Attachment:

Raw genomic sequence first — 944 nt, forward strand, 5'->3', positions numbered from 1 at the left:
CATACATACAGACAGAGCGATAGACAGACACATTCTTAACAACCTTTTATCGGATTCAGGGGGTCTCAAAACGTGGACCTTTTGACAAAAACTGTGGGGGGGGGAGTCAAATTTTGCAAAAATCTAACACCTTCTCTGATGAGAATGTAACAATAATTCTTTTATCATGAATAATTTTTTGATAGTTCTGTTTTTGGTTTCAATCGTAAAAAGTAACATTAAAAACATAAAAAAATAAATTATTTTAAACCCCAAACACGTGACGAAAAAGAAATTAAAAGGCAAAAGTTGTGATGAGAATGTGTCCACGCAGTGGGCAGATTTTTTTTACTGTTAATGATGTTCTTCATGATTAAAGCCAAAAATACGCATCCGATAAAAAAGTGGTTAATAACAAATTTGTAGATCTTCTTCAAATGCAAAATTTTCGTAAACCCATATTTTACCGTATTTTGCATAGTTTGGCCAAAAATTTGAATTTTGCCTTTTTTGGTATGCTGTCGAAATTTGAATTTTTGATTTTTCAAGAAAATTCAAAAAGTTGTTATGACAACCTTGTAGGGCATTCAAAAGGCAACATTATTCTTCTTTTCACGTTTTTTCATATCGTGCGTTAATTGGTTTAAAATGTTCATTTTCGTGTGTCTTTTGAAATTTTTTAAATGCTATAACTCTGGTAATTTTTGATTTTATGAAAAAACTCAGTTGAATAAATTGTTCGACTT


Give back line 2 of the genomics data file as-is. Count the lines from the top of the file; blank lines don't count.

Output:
CATACATACAGACAGAGCGATAGACAGACACATTCTTAACAACCTTTTATCGGATTCAGGGGGTCTCAAAACGTGGACCTTTTGACAAAAACTGTGGGGGGGGGAGTCAAATTTTGCAAAAATCTAACACCTTCTCTGATGAGAATGTAACAATAATTCTTTTATCATGAATAATTTTTTGATAGTTCTGTTTTTGGTTTCAATCGTAAAAAGTAACATTAAAAACATAAAAAAATAAATTATTTTAAACCCCAAACACGTGACGAAAAAGAAATTAAAAGGCAAAAGTTGTGATGAGAATGTGTCCACGCAGTGGGCAGATTTTTTTTACTGTTAATGATGTTCTTCATGATTAAAGCCAAAAATACGCATCCGATAAAAAAGTGGTTAATAACAAATTTGTAGATCTTCTTCAAATGCAAAATTTTCGTAAACCCATATTTTACCGTATTTTGCATAGTTTGGCCAAAAATTTGAATTTTGCCTTTTTTGGTATGCTGTCGAAATTTGAATTTTTGATTTTTCAAGAAAATTCAAAAAGTTGTTATGACAACCTTGTAGGGCATTCAAAAGGCAACATTATTCTTCTTTTCACGTTTTTTCATATCGTGCGTTAATTGGTTTAAAATGTTCATTTTCGTGTGTCTTTTGAAATTTTTTAAATGCTATAACTCTGGTAATTTTTGATTTTATGAAAAAACTCAGTTGAATAAATTGTTCGACTT